I used to agree with you about putting commas at the beginning of lines, but now I've changed my mind. By putting the commas at the beginning of lines it becomes much easier to do dynamic sql and to be able to add remove select statements without having to check the ends of the lines to make sure the last line does not have a trailing comma and to make sure the preceding lines each does have the requisite comma.

I go back and forth with conjunction at the end or beginning of the line. At the end you get to line up column names, at the beginning it makes it easier to comment out or remove the line and basically contains the intended logic on a single line.

I think I usually end up with the later because I think it makes more sense.

Why not this?

    AND B
    AND C
Or better, this? You can comment out any part easily.

    AND A
    AND B
    AND C
(With keywords capitalized, as g-d intended. :-) Or not.)

I like the "WHERE 1" trick, thanks!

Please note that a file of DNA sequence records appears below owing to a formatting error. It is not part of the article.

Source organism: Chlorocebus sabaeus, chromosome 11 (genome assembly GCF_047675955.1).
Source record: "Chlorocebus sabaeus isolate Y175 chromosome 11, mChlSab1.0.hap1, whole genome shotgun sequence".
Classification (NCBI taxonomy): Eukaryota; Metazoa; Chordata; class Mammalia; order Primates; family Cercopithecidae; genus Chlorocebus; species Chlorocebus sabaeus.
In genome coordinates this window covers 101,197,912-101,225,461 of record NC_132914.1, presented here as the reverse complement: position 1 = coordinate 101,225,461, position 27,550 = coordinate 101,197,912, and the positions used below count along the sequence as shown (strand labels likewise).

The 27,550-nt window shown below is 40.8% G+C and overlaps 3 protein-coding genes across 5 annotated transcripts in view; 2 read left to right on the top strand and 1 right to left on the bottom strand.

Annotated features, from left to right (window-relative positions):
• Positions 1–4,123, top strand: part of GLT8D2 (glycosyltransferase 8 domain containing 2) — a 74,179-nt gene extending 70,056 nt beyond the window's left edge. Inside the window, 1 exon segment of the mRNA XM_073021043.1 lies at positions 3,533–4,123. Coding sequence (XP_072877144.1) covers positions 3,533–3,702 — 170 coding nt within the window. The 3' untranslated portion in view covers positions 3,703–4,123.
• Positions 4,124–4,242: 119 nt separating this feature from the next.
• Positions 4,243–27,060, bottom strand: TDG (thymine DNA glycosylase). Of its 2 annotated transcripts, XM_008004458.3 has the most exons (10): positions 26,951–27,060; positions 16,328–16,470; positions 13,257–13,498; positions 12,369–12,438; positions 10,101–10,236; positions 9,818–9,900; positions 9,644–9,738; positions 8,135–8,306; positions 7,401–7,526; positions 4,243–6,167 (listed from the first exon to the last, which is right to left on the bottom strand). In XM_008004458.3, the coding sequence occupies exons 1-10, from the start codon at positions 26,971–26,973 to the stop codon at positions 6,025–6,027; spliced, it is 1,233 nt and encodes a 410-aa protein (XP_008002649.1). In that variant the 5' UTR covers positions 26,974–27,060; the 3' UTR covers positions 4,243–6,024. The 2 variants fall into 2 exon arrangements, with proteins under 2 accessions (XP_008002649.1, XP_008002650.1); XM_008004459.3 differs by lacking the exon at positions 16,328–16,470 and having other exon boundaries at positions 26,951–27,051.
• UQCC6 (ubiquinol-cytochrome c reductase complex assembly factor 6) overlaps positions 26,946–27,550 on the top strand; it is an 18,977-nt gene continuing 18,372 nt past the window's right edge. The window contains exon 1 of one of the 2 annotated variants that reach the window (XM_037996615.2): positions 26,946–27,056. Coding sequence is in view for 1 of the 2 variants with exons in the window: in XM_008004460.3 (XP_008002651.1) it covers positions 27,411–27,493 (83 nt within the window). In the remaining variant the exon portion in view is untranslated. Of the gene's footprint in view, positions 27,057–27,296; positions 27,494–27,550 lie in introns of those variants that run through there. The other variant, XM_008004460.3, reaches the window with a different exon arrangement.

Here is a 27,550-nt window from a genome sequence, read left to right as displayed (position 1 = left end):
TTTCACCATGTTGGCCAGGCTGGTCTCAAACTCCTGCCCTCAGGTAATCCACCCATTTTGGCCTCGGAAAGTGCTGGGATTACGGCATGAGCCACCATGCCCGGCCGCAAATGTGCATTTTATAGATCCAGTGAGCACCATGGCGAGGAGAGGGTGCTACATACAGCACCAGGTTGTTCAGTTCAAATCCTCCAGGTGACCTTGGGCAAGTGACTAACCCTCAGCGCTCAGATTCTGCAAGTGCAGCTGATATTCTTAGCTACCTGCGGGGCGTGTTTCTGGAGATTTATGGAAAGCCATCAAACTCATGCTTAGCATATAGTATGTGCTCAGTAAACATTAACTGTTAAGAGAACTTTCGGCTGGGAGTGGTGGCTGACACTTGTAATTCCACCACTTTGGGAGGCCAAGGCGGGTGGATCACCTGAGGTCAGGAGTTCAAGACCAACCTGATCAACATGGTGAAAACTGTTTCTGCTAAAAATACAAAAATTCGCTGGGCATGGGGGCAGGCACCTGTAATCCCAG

I have the same problem and also with where to put the commas separating columns names. You can't win the game though.

Sometimes you want to remove/comment out the first line, sometimes the last, sometimes one in the middle.

"2. I just indent subclauses, with four spaces,"

Surely you mean tabs? runs


Into my arms.

Interesting! I independently ended up on nearly the exact same style. The only difference is I don't indent join clauses.

I prefer putting the comma at the beginning of the line (this makes dynamic sql much easier). I prefer putting and/or at the beginning of the line. I indent multiple items like case statements in the select. I use parens for join statements with multiple join conditions. I separate the select/from/where clauses with a blank line when a section has more than one line.